Separation anxiety is a common experience for many preschool children when faced with being separated from their primary caregivers. It is a normal part of child development and typically emerges between the ages of 1 and 3. While separation anxiety can be challenging for both children and parents, understanding its causes, symptoms, and strategies for support can help ease the transition into preschool and other separations. This blog aims to shed light on separation anxiety in preschool children and provide guidance for parents and educators in fostering healthy coping strategies.

I. Understanding Separation Anxiety:

a) Developmental perspective: Separation anxiety arises as children develop a stronger sense of object permanence, realizing that their caregivers continue to exist even when they are not present. This newfound awareness can lead to anxiety when separated from familiar and secure attachments.

b) Emotional and cognitive factors: Preschool children may experience separation anxiety due to fear of abandonment, unfamiliar environments, or concerns about their own safety or the well-being of their caregivers.

c) Transitions and changes: Entering preschool or experiencing other significant life changes, such as a new caregiver or moving to a new home, can trigger or intensify separation anxiety in children.

II. Symptoms of Separation Anxiety:

a) Emotional expressions: Preschoolers with separation anxiety may exhibit clingy behavior, excessive crying, pleading, or tantrums when faced with separation from their caregivers.

b) Physical manifestations: Symptoms can manifest physically, such as stomachaches, headaches, nausea, or difficulty sleeping, as the child’s anxiety increases.

c) Reluctance to engage: Children with separation anxiety may be hesitant to participate in preschool activities, avoid social interactions, or resist being left alone in new environments.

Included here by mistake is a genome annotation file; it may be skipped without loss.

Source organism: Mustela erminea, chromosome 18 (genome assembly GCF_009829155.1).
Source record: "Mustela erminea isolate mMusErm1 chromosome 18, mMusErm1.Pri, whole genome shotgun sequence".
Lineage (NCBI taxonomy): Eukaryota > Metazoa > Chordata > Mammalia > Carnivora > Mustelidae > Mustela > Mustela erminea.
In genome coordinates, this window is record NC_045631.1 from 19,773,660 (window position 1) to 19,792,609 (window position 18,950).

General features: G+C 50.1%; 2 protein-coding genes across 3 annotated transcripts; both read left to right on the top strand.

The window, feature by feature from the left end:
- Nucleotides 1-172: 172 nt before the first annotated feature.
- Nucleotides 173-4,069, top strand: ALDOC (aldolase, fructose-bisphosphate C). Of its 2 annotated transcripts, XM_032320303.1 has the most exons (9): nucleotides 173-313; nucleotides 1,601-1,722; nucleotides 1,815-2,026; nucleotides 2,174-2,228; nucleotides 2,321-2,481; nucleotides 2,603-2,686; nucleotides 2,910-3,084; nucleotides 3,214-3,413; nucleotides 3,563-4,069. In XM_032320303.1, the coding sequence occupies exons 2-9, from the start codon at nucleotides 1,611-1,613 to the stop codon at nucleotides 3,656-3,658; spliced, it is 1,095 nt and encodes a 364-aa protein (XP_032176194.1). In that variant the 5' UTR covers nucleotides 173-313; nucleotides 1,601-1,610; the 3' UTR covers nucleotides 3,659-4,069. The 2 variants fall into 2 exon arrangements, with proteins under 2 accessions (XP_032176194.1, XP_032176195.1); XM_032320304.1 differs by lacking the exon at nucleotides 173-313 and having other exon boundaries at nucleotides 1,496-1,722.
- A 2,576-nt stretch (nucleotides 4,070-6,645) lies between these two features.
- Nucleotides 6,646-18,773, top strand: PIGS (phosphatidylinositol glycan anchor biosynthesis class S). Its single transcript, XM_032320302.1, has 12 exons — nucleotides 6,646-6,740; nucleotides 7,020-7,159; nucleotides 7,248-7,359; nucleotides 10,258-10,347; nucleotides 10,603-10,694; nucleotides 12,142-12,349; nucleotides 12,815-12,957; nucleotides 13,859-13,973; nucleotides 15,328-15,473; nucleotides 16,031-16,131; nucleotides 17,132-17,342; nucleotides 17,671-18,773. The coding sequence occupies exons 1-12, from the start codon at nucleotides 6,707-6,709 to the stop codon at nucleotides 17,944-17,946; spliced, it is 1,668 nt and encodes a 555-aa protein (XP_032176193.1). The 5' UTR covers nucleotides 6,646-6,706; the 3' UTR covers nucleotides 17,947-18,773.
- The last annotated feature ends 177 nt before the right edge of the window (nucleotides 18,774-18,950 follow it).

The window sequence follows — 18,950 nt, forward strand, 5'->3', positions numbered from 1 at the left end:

III. Strategies for Supporting Preschoolers with Separation Anxiety:

a) Gradual transitions: Gradually introduce separations to help children build confidence and familiarity with new environments. Start with short periods apart and gradually increase the duration over time.

b) Establish routines and rituals: Create consistent and predictable routines around drop-offs and pick-ups. Rituals, such as saying goodbye with a special phrase or a hug, can provide reassurance and a sense of security.

c) Open communication: Talk openly with your child about their feelings and reassure them that you will return. Use age-appropriate language to explain where you are going and when you will be back.

d) Familiarize with the environment: Arrange visits to the preschool or other settings before the actual separation occurs. This allows the child to explore and become comfortable with the new environment, meet teachers or caregivers, and interact with peers.

e) Positive reinforcement: Praise and reward children for their brave behavior during separations. Acknowledge their efforts, no matter how small, and highlight their successes in managing their anxiety.

f) Encourage independence: Foster independence by gradually encouraging children to engage in age-appropriate activities on their own, both at home and in preschool. This helps build their confidence and sense of competence.

g) Consistency and trust: Be consistent with drop-off and pick-up routines, as well as follow-through on promises. Establishing trust and dependability helps children feel secure and reduces anxiety.

IV. Collaboration with Educators:

a) Open communication: Maintain open lines of communication with preschool teachers or caregivers. Share information about your child’s separation anxiety, any strategies that have been effective, and discuss ways to support your child’s adjustment in the classroom.

b) Collaboration on strategies: Work together with educators to implement consistent strategies for transitions and managing separation anxiety. Aligning approaches between home and school environments provides a cohesive support system for the child.


Separation anxiety is a normal developmental phase in preschool children. By understanding the underlying causes and employing supportive strategies, parents and educators can help children navigate separations with less distress. Gradual transitions, consistent routines, open communication, positive reinforcement, and collaboration between home and school environments all contribute to the development of healthy coping mechanisms and the gradual reduction of separation anxiety in preschool children. With patience, empathy, and support, children can build resilience and adapt to new experiences with greater ease.